Greece is a country that has traditionally depended on the sea. In fact, no part of Greece is more than 85 miles from the sea and 20 percent of the land area is comprised of hundreds of islands. The Greek merchant fleet is among the world’s largest with around 1,800 vessels of at least 100 gross tons each and the ports of Piraeus near Athens and Thessaloniki are important to the Greek economy.
As shown in World War II by raiders from the British SBS (Special Boat Squadron), British SAS (Special Air Service) and the Greek Sacred Squadron, the Aegean and Adriatic that are dotted with Greek islands are perfect operating areas for combat swimmers and small boat units. As a result, one of the most important units in the Greek armed forces is DYK (Dioikisy Ypovrixion Kastrofon), the Hellenic Navy’s Underwater Demolition Command.
Formerly known as MYK (Monada Ypovrixion Kastrofon), which translates roughly as Underwater Destruction Unit, DYK has four primary missions: infiltration and sabotage of enemy shipping and bases, combat reconnaissance, pre-landing beach, hydrographic surveys, ordnance disposal and Maritime Anti-Terrorism.
The MAT mission has assumed greater importance for DYK over the last decade. The combination of the Athens Olympics, the popularity of the Greek coast for visiting Western cruise ships and yachts, the substantial Islamic population of Greece and the close proximity to the Middle East have required DYK to train for a variety of MAT missions. DYK actually works with EKAM (Eidikes Katastaltikes Antitromokratikes Monades), the Greek national police anti-terrorist unit and the KEA, (Klimakio Idikon Apostolon) the special ops unit of the Greek Coast Guard, on MAT. All three are highly skilled in combat boarding and other MAT skills.
Currently, DYK has approximately 110 personnel divided into four operational detachments plus a small headquarters unit. Each detachment has 25 operators assigned and specializes in a certain type of mission. OYK-1 (Omada Ypovrihion Katastophon) and OYK-2 are assigned unconventional warfare and intelligence gathering missions. They are also the primary MAT units. OYK-3 specializes in beach recon and hydrographic surveys. OYK-4 specializes in underwater demolition and EOD (explosive ordnance disposal).
Initially US Navy UDT (Underwater Demolition Team) and SEAL personnel trained personnel for MYK and currently DYK training still reflects this background. Relations are still good with the US SEALs as well. In fact, reportedly, SEALs from DevGru (United States Navy Special Warfare Development Group) were assigned to work with DYK during the Athens Olympics.
Current DYK training at the Scholeio Ypovrichion Katastrofon (SYK or Greek for Underwater Demolition School) lasts about seven months and is divided into three phases. During the course, trainees learn to endure despite mental and physical fatigue. Training includes martial arts, basics of hydrographic survey, diving with various types of equipment, demolitions including with improvised explosives, weapons and CQC (close quarter combat), unconventional warfare tactics, sabotage and combat survival. The course ends with a five-day “Hell Week.” Once a candidate has completed selection, he attends airborne training. Reportedly, the SYK course has recently been expanded to nine months to incorporate some pre-training to enable candidates to have a better chance at passing selection.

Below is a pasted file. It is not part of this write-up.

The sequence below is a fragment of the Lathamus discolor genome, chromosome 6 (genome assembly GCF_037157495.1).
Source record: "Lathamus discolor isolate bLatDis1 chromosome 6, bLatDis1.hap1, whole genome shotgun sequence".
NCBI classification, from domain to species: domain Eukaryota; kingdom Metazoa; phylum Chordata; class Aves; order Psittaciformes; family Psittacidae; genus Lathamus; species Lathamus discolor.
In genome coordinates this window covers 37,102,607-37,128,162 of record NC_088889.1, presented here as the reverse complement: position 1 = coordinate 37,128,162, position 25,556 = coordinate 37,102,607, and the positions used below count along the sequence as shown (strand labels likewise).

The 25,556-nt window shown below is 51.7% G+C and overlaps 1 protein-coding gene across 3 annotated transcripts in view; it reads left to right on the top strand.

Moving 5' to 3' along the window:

Other advanced training for members of DYK includes the EOD school, diving medical school, Seal Delivery Vehicle (SDV) Operators School, Unconventional Warfare Craft School, sniping school and various other Greek military schools or foreign training.
DYK has been especially active in enforcing various United Nations and NATO embargoes. During the First Gulf War, two OYKs carried out 217 ship boardings and searches in enforcing the UN embargo against Iraq. Members of DYK have been used on various NATO missions in the Adriatic and Eastern Mediterranean. In 1997, during unrest in Albania, DYK was used to evacuate Greek citizens and other foreign nationals.
Later, during warfare in Lebanon in August 2006, DYK operators were assigned aboard Greek frigates used to evacuate Greeks and other foreign nationals from Beirut. These are the well-known DYK deployments. Operators have also been used on other more secretive operations.
Weapons & Gear
DYK operators are equipped with an array of small arms to accomplish their diverse missions. The primary handgun is the Glock 17. A friend of mine who was an armorer for DYK informed me that the unit’s G17s are fitted with the sub-aqua spring cups designed for use when water is in the pistol, primarily to allow effective engagement as soon as the operator breaks water, and with extended, threaded barrels for suppressors. DYK has also used the select-fire G18. DYK has used the Uzi, which has a good reputation with combat swimmer units, but recently has used Heckler & Koch’s MP5A3 and MP5SD3 more frequently. The Colt Commando, which has an 11.5-inch barrel, is widely used by DYK, but other versions of the M16 and recently the M4 are available as well.
At least some Beta Mags are in use with DYK M16 variants, as are M203 grenade launchers. The Colt Commandos have been fitted with EOTech optical sights. Among sniping rifles used by DYK is the Springfield Armory M21, which lends itself well to MAT missions. Accuracy International sniper rifles and Barrett M82A1 .50 anti-material/long range sniping rifles have been used. The principal shotgun in use with DYK is the Benelli M3T. The Minimi light machinegun has also seen use with DYK.
Greece is a country that is oriented towards the sea. Greek men have traditionally become sailors and the sea links Greece with its many islands. For Greeks who love the sea, love their country and love the rush of serving in one of the world’s truly elite units, DYK offers them an opportunity.